Depending on how fast you can solve the puzzles, or if you have played the game more than once, you may have a widely different experience with Paper Dolls: Original. According to what I have seen online and experienced myself, the game generally takes players about 8-9 hours to complete. If you know what you are doing though, the game can be over in about an hour and a half. I did alright for the first half of the game, I was sitting around 4 hours, but then I got to a puzzle that left me so stumped, I had to take to the internet for help. In that regard, I really feel like the developers really drop the ball in regards to giving you ANY kind of help or nudges in the right direction.
There is absolutely NO denying the beauty of Paper Dolls: Original. From the first time you’re attacked by a ghost, and you get an up-close look at their faces, to simply exploring a room and looking at the amount of detail of a desk and the surrounding objects, the higher resolution of the game being non-VR is stunning at times. However, it’s in the essential and mandatory exploration that I found a lot of frustration. The house is naturally very dark, despite the fact you’re given a flashlight at the beginning of the game. Even when setting the Brightness settings all the way up, and using the flashlight, I still found the game to be very dark and certain key objects quite difficult to make out!
However, I become accustomed to the gamma levels and managed to make my way through a decent chunk of the game until the main issue arose – I couldn’t see the ghostly apparitions until they were up close and I didn’t have time to run and hide. Who knows, perhaps this was the purpose as the jump scares are pretty good and I did get caught unaware a number of times thanks to the limited view. although, it could just be down to unfair lighting which, for the developers benefit, increased the surprise elements quite a bit.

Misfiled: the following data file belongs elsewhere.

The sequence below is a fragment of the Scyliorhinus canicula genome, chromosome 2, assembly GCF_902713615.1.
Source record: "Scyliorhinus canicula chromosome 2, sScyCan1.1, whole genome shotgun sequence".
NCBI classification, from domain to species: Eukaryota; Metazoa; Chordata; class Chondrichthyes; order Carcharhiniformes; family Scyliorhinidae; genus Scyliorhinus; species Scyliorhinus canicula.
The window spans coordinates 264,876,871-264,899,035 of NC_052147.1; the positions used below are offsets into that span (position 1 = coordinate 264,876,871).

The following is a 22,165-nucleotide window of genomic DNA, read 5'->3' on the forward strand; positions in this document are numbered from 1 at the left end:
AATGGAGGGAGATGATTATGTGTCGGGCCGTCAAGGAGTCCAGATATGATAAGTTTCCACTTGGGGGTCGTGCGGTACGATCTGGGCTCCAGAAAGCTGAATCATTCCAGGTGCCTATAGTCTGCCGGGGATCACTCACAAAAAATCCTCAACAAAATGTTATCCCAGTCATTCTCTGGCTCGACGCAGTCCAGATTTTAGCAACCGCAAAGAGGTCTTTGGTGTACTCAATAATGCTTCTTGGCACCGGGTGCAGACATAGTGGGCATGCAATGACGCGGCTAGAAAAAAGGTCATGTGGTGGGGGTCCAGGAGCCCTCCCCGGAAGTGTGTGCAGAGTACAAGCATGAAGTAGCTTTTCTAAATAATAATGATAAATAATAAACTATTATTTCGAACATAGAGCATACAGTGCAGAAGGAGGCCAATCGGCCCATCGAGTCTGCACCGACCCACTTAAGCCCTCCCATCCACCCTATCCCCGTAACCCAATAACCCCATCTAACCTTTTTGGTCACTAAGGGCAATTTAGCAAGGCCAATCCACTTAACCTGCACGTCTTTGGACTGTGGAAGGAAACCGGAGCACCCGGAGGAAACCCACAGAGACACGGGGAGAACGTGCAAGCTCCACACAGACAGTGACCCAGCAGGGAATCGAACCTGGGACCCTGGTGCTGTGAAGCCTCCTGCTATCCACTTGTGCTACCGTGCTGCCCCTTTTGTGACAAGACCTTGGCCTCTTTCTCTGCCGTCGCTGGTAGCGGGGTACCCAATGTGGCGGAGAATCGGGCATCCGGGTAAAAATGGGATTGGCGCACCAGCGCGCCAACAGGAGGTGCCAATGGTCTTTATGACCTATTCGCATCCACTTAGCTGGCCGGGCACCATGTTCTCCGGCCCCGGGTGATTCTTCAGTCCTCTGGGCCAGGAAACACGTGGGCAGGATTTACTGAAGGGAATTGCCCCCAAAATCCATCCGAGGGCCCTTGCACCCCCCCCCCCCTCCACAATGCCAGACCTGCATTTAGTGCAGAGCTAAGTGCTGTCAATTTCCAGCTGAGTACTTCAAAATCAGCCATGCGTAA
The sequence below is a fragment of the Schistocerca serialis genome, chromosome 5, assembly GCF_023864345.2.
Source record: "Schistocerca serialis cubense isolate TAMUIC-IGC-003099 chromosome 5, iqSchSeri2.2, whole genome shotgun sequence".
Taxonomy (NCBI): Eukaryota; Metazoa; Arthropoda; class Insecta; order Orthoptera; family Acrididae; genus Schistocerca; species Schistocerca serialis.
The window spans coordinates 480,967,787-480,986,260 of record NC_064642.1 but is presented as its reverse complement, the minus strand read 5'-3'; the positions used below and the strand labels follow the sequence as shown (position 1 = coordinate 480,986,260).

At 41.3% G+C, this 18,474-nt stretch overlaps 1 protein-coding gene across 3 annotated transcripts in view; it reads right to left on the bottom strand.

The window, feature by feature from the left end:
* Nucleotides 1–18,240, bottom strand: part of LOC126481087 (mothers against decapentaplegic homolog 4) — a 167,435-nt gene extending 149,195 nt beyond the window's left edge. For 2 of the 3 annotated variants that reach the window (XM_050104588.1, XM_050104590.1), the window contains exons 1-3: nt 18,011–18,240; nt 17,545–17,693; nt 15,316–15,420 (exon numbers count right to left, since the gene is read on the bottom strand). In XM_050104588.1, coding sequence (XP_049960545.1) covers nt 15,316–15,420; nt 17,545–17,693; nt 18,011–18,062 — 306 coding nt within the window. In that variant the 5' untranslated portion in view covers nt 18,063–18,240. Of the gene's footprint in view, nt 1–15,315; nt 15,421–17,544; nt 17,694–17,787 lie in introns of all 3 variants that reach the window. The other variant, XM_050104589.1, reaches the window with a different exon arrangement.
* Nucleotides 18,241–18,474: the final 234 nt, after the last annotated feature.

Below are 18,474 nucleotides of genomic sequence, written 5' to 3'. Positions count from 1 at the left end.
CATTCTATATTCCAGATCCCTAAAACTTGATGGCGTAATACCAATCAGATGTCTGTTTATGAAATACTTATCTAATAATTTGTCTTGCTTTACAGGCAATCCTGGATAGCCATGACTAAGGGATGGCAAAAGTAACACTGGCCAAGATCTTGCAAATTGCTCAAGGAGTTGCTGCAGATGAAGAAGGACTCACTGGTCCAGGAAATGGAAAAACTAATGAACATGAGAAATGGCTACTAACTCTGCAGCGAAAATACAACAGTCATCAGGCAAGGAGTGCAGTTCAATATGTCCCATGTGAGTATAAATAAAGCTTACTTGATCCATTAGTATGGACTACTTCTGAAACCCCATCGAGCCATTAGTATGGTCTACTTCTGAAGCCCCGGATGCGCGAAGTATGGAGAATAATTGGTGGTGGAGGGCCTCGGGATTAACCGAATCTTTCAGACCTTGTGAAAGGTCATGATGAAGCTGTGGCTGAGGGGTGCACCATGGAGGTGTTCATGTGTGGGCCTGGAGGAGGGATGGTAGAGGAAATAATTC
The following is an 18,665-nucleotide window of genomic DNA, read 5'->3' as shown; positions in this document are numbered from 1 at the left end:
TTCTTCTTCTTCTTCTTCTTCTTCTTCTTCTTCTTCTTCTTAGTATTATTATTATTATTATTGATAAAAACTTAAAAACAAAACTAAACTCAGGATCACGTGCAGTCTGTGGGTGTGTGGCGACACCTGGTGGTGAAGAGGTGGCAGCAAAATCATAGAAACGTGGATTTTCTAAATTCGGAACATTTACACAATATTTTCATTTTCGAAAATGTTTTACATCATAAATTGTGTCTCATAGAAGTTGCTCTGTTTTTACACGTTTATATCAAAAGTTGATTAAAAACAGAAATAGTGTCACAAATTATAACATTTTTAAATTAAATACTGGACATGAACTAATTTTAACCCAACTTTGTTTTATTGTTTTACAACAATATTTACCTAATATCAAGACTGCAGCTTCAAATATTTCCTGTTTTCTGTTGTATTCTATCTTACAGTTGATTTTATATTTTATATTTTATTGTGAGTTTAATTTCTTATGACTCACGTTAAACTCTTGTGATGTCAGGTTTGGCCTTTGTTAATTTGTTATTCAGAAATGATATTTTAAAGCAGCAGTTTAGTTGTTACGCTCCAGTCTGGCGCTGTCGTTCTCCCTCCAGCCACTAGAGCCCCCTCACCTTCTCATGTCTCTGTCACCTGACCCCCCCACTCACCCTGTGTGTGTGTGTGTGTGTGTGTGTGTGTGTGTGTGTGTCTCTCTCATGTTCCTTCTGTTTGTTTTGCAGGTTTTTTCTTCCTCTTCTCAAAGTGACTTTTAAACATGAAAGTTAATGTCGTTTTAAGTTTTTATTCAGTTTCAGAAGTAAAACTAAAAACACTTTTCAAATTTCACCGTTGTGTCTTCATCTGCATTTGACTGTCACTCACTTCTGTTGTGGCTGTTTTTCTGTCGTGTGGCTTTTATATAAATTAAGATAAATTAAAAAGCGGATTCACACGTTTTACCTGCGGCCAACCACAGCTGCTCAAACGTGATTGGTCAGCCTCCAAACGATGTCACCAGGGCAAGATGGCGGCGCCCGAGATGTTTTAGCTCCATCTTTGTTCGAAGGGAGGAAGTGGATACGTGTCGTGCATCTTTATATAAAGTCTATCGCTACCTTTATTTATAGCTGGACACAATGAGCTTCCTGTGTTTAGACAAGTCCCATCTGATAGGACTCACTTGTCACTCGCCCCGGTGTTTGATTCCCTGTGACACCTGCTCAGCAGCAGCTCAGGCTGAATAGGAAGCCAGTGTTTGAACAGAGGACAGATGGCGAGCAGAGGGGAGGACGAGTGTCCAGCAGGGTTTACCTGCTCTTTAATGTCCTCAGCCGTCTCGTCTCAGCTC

I really wanted to like Paper Dolls: Original, but unfortunately, the things I don’t like about the game really dragged down my experience. If I may, I want to compare this game to a cake… All the ingredients are present to make a delicious birthday cake with yummy frosting and cream. The problem is that the directions were not followed correctly, so instead of a splendid cake, we ended up with a lopsided and deflated desert. Paper Dolls: Original is remarkable, in terms of its graphics, I just wish I could see them properly with or without the help of my low-wattage torch! Despite the lighting and difficulty of the puzzles though, when the enemies are up in your face they are terrifying, with the sounds building up suspense and terror perfectly!
However, the lack of help, in terms of directions, and poor storytelling are both very important key factors that were not done well and for that, it makes the game ok at best.